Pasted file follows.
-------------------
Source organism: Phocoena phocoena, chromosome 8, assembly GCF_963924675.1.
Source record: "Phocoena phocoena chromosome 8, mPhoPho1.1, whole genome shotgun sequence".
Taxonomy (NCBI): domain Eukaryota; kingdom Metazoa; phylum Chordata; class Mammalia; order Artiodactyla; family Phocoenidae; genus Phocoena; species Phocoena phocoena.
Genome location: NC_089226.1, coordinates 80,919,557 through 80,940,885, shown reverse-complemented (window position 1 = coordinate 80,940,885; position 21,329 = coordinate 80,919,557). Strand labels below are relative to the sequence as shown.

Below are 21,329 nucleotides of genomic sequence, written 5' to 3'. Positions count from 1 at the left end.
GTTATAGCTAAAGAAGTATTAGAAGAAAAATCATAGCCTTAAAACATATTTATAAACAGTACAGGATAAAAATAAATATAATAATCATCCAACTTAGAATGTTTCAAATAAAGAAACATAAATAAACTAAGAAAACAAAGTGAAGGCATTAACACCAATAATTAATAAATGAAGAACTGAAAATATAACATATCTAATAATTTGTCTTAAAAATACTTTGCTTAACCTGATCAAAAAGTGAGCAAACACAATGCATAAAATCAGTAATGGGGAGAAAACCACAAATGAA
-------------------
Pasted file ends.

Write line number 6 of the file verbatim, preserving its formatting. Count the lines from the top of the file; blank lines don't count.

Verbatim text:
GTTATAGCTAAAGAAGTATTAGAAGAAAAATCATAGCCTTAAAACATATTTATAAACAGTACAGGATAAAAATAAATATAATAATCATCCAACTTAGAATGTTTCAAATAAAGAAACATAAATAAACTAAGAAAACAAAGTGAAGGCATTAACACCAATAATTAATAAATGAAGAACTGAAAATATAACATATCTAATAATTTGTCTTAAAAATACTTTGCTTAACCTGATCAAAAAGTGAGCAAACACAATGCATAAAATCAGTAATGGGGAGAAAACCACAAATGAA